Most people I’ve talked to give their Human Resources departments mixed reviews. Some organizations have vibrant and influential HR functions, while in others HR is viewed as an administrative or compliance function that is more of a nuisance than something that provides value.
Where HR is primarily administrative, you’ll find frustrated HR people who often complain that no one listens to them or appreciates all they do for the organization. The lack of appreciation is hardly surprising, because their focus is on fulfilling their administrative duties (enrolling people in benefits plans, following up on paperwork, hanging the required posters, etc.) that only get attention when someone messes up. Any organizational power they have (and it ain’t much) comes from generating the fear of legal disaster if people fail to follow the rules. They are experts at providing you with all the reasons why you can’t do something, so many people deal with them as we used to deal with our parents: ignore them as much as possible and grudgingly comply when necessary.
While there’s no question that HR has to provide operational excellence, dot the i’s and cross the t’s, that’s simply not enough to earn kudos. Those are basic administrative tasks that customers of HR services expect from any HR department as part of the package. How HR provides real value to an organization has little to do with the paperwork.
Let’s get real. HR has no tangible power in any organization. HR generates no revenue (in most cases) and compared to other more powerful or “bottom line” functions, doesn’t have much of a budget. Any organization can outsource or automate any HR function if they don’t find value in the HR Department they have. Less drastic but more common is the tendency of managers and employees to work around HR so they don’t have to deal with silly bureaucracy and a thousand reasons why they can’t do what they want to do.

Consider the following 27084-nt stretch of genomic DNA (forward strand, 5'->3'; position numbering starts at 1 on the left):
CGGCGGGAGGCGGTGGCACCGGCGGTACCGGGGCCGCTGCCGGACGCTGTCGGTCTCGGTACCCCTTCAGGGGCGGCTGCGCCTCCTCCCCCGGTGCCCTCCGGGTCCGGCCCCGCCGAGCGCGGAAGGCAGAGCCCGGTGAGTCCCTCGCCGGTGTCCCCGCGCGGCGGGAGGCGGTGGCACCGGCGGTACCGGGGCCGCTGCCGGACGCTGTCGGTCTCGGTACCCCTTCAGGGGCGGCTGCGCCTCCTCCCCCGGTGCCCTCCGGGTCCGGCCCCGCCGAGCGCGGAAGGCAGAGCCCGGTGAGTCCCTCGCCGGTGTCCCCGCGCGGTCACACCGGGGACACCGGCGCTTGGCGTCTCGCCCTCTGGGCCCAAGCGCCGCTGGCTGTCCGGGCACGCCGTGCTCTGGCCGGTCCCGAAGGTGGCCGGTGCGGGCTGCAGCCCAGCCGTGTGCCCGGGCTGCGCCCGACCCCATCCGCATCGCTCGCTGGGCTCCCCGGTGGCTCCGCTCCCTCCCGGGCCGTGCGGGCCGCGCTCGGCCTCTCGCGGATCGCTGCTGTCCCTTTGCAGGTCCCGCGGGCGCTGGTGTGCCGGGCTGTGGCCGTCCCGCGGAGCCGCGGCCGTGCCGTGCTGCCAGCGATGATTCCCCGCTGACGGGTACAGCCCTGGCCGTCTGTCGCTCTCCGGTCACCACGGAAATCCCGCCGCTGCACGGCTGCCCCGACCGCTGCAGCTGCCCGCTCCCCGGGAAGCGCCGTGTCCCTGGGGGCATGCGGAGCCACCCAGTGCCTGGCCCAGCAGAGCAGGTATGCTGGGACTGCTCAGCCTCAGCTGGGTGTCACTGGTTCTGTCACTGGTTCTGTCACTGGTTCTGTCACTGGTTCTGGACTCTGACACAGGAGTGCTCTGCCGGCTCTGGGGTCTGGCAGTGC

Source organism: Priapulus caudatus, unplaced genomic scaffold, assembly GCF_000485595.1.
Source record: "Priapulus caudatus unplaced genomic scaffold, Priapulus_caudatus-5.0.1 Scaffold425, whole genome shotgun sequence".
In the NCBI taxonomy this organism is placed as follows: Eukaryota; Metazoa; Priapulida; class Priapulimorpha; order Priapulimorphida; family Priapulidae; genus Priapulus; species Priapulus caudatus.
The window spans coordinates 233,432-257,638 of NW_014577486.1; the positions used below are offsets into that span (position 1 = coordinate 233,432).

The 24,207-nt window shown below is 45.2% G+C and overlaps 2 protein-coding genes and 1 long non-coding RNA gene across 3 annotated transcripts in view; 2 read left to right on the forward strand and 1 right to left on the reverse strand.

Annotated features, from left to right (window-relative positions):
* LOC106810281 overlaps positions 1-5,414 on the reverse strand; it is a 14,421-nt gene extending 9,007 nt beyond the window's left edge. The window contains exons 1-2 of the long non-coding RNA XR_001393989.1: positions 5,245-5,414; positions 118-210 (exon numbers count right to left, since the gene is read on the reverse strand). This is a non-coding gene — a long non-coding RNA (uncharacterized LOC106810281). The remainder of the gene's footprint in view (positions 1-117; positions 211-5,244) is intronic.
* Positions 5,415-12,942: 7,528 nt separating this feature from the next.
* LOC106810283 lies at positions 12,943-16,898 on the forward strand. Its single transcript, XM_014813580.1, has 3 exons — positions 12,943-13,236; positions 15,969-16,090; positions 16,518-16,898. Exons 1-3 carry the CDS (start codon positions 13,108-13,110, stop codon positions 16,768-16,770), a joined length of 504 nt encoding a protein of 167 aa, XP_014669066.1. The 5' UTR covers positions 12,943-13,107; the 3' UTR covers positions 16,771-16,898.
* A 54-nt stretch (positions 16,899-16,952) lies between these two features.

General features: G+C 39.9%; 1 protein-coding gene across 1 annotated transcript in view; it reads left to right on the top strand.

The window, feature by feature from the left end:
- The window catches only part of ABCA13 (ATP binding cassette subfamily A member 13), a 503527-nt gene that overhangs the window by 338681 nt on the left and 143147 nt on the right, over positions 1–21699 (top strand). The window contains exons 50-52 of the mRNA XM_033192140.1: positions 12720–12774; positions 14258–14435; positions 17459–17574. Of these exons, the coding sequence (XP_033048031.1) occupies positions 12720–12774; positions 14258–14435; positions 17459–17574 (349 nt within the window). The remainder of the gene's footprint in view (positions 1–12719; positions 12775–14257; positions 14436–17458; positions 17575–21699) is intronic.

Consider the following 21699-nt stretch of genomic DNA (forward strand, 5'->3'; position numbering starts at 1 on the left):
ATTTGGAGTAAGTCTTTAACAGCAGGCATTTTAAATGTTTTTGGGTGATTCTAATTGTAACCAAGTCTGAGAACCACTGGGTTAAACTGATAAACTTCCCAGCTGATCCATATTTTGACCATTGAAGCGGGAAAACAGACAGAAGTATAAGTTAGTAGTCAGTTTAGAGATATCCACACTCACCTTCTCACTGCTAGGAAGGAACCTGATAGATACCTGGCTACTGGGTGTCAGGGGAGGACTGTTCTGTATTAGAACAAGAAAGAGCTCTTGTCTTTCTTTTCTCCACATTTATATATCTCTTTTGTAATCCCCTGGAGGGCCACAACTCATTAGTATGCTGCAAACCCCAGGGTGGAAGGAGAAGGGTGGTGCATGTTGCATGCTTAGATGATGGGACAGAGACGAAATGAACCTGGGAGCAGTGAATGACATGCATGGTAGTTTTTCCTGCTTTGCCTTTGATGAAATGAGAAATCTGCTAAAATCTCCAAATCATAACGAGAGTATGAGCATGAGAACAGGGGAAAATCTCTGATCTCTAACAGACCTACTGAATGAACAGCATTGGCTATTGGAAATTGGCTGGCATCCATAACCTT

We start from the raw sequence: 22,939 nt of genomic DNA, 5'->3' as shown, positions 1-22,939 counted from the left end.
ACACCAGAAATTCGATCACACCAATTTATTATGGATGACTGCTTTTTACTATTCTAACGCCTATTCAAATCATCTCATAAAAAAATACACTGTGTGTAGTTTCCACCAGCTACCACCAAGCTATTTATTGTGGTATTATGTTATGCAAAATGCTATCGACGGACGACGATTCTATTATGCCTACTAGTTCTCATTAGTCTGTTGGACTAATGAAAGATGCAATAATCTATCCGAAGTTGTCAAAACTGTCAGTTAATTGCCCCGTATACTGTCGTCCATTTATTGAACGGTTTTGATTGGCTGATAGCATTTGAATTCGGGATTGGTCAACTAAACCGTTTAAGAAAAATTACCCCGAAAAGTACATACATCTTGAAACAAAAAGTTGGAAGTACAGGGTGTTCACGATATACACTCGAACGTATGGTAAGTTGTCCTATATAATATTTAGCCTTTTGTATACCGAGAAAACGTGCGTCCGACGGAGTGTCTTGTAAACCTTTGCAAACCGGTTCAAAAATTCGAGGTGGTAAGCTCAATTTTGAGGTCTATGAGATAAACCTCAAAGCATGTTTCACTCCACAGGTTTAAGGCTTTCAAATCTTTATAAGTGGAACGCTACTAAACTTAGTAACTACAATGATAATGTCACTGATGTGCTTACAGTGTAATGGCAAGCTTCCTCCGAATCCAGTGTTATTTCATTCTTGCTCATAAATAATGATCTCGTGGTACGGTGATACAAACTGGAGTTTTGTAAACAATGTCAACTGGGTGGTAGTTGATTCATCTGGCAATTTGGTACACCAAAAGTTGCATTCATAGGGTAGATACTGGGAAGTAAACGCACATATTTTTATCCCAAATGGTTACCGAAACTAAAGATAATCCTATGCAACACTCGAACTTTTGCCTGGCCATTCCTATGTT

So, what can an HR leader do to change this mindset and provide value? First, you have to change your focus from administration, compliance and paperwork and focus on the people you’re serving. The only legitimate purpose for any HR Department is to help the people in the organization make effective choices to enable the organization and its people to achieve their goals. HR’s role is to facilitate and the core meaning of the word “facilitate” is to make things easy. HR’s orientation is one of responsiveness to both immediate and long-term business needs, providing both operational excellence and strategic insight. HR never works for HR purposes; HR is there only to serve its customers.
Here are some examples of how HR can accomplish this purpose, role and mission:
- Recruiting: Design recruiting processes that are both thorough and fast for both candidates and hiring managers. Ensure that information is organized and presented in such a way that both candidates and managers can make informed and valid hiring decisions. Constantly stay in touch with candidates and managers to avoid any unpleasant misunderstandings that can derail the hiring process. Do the usual metrics, but realize that success in hiring only comes when both the candidate and the hiring manager are happy with the choice they made—both on day one and on the one-year anniversary.